Truth

Have you ever held a three year old by the hand on the way home from preschool?…

You’re never more important than you are then.

— Fredrik Backman, “Anxious People: A Novel” (Atria Books, September 8, 2020)


Eric Kanigan @ 4 years old. He used to clutch on to his Momma’s hand, tears welling up, before he released her on his way into pre-school. 26 years old now. Still clutching on to his Momma. 🙂

Monday Morning Wake-Up Call

I was like an unfocused college student. I would read and watch all sorts of things, as long as they had already received high acclaim. I was studying great people and great works, but I wasn’t really making my own choices; I was just consuming information haphazardly. All that, I think, has started to change. Having minimized my material possessions, I’ve also started to minimize the information I take in. I no longer follow useless news, gossip, or random stand-up comedy. I don’t try to fill my conversations with things that other people have made or done. Instead of focusing on the voices of others, I focus on and believe in the voice that’s coming from me. What I often feel now is that I’m “returning” to myself. I used to feel that so many great things had already been produced in the world that there was nothing I could add. I was so worried about what other people would think that I developed an oversized fear of making mistakes. If I came up with a great idea, I’d reject it because it came from me. This is what I imagine. There used to be another “me” who lived inside me. He had the same size, shape, and form as my usual “self.” But the more concerned I became about the outside world, the smaller the inside me got. He was so battered that he could barely get back on his feet. But I now feel as though that little old me has finally gotten up. Minimalism has given me the focus to revive my inner me.

Fumio Sasaki, Goodbye, Things: The New Japanese Minimalism


Portrait of Fumio Sasaki by Irwin Wong for The Sunday Times. “If you like it, chuck it: secrets of Japan’s most radical minimalist.”

Sunday Morning

The natural world is not, to me, a fabric of stuff that gleams with revelation of a singular creator god. Those moments in nature that provoke in me a sense of the divine are those in which my attention has unaccountably snagged on something small and transitory – the pattern of hailstones by my feet upon dark earth; a certain cast of light across a hillside through a break in the clouds; the face of a long-eared owl peering out at me from a hawthorn bush – things whose fugitive instances give me an overwhelming sense of how unlikely it is that in the days of my brief life I should be in the right place at the right time and possess sufficient quality of attention to see them at all. When they occur, and they do not occur often, these moments open up a giddying glimpse into the inhuman systems of the world that operate on scales too small and too large and too complex for us to apprehend.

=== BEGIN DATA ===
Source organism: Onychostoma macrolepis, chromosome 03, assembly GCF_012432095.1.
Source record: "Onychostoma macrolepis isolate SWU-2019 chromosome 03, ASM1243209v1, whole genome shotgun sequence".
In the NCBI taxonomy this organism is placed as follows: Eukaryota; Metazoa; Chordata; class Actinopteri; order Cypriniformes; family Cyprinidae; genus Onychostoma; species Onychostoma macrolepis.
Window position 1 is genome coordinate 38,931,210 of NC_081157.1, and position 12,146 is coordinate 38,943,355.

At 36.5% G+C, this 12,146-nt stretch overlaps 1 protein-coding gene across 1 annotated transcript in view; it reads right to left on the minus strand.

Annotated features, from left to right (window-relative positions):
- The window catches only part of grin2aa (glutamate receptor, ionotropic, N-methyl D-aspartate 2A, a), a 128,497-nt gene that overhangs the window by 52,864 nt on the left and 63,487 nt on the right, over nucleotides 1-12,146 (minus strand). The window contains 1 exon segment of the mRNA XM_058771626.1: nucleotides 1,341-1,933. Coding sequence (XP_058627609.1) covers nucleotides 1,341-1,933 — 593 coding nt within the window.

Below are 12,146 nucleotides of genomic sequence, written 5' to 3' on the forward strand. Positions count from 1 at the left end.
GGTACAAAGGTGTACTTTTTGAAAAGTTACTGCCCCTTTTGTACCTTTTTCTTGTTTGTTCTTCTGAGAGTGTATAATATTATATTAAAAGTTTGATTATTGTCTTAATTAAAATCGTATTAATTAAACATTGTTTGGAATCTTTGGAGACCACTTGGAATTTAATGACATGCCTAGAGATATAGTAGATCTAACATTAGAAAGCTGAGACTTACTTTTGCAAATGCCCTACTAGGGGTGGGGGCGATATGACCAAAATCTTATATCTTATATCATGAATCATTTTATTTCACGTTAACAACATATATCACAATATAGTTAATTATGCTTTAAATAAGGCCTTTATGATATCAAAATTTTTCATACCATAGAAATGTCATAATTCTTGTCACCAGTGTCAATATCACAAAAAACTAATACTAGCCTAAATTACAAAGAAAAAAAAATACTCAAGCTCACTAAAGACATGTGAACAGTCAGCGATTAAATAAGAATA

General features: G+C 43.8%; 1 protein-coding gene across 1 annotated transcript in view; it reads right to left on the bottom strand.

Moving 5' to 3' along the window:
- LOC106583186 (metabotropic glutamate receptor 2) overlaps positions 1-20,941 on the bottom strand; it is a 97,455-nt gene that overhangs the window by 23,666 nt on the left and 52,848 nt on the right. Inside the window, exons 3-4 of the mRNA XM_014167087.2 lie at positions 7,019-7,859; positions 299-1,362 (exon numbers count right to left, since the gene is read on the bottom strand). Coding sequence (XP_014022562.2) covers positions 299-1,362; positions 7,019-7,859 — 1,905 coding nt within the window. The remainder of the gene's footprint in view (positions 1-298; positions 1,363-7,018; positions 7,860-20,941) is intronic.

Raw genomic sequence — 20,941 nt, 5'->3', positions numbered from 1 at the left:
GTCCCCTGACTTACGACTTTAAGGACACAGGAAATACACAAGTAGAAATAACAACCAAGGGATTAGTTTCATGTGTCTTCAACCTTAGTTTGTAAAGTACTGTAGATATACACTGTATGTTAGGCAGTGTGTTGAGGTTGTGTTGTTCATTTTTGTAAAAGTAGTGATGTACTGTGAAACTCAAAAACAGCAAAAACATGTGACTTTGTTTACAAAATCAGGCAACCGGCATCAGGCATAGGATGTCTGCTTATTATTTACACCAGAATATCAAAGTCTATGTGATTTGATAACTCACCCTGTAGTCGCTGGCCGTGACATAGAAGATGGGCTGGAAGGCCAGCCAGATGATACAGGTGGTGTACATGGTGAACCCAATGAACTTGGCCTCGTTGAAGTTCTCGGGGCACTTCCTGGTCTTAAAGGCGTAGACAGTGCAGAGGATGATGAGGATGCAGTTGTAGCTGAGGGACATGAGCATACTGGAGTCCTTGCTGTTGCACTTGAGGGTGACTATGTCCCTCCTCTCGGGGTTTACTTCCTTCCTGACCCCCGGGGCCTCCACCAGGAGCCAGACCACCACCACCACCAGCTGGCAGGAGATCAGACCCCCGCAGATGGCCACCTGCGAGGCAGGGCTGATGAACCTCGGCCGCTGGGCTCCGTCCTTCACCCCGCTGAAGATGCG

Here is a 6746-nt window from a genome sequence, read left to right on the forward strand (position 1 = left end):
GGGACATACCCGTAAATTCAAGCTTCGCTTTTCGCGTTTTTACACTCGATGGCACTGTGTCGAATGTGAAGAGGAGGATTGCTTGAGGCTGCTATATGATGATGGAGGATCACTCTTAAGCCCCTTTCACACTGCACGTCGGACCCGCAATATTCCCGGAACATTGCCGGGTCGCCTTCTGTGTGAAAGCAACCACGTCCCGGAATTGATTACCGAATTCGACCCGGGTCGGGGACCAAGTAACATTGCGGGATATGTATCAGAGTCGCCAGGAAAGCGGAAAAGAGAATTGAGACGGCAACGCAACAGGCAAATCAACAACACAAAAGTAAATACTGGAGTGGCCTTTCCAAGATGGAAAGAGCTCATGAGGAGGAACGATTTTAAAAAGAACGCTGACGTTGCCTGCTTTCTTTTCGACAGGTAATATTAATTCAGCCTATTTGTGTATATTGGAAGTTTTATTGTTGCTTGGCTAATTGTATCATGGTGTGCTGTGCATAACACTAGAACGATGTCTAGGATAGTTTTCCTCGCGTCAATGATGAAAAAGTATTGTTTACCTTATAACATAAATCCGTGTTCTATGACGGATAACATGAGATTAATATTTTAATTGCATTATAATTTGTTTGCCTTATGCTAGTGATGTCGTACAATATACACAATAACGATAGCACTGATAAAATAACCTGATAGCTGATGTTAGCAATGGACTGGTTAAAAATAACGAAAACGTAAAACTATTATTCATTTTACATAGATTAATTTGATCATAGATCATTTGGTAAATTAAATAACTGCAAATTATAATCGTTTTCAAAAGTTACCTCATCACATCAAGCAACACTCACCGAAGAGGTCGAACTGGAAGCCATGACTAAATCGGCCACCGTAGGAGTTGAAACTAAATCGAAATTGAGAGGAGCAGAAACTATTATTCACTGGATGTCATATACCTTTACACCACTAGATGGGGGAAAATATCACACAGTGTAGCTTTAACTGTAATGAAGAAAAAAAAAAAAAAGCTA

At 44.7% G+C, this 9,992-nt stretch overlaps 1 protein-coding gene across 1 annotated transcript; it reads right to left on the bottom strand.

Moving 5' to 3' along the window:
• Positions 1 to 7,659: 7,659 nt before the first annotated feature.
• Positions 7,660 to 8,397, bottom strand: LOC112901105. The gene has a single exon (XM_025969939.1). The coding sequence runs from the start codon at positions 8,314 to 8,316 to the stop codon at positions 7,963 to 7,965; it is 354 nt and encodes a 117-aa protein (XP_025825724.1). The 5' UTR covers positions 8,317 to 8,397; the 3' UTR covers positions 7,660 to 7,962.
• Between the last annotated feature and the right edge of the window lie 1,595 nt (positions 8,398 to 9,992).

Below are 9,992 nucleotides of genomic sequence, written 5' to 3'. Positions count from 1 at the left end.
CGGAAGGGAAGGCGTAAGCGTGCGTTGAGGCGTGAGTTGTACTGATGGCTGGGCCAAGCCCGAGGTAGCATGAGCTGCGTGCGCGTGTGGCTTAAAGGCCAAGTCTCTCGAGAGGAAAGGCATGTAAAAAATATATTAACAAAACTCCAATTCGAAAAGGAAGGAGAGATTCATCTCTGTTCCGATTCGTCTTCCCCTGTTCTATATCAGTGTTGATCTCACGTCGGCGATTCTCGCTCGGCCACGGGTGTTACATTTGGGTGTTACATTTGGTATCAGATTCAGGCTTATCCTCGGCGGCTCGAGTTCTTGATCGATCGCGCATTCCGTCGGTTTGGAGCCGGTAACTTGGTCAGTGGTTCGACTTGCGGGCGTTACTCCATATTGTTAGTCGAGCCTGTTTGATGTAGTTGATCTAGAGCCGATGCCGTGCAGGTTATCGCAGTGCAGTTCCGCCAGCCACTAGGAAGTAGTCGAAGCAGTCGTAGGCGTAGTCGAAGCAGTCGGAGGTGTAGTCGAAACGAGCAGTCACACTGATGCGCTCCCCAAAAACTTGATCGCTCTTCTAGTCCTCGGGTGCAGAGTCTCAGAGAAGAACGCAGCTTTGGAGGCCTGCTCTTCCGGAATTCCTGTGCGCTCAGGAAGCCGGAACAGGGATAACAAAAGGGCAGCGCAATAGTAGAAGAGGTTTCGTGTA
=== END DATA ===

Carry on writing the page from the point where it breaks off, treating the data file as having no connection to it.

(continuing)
—  Helen Macdonald, Vesper Flights (Grove Press, August 25, 2020)


Photo: Mand. “We had hail one day and I noticed that one hail stone managed to get trapped on a single web strand.”

If I have me, what else do I need?

One thing people would be surprised to know about you?

That often times I just sit in silence. Sometimes I don’t like to talk. Sometimes I have nothing to say.

What’s the one thing you hope to see change in the world?

For people to stop seeing society as a zero-sum game. We’ve convinced ourselves that in order for one person to win, another has to lose.

What’s the one thing you would grab from your house (after family members and pets) if it caught fire?

I don’t have children. So it would be weird for me to be grabbing children in a fire. Where did they come from? My photos are in the cloud. I wonder if I’d grab anything. To be honest, I don’t think I would. I mean, if I have me, what else do I need?

—  Trevor Noah, from The One Joke That Always Works, According to Trevor Noah (WSJ Magazine, September, 19, 2020.

All My Friends

This book is dedicated to the voices in my head, the most remarkable of my friends.

And to my wife, who lives with us.

Fredrik Backman, the opening dedication to his new book titled “Anxious People: A Novel” (Atria Books, September 8, 2020)


Notes:

Guess.What.Day.It.Is?


Notes:

Evolution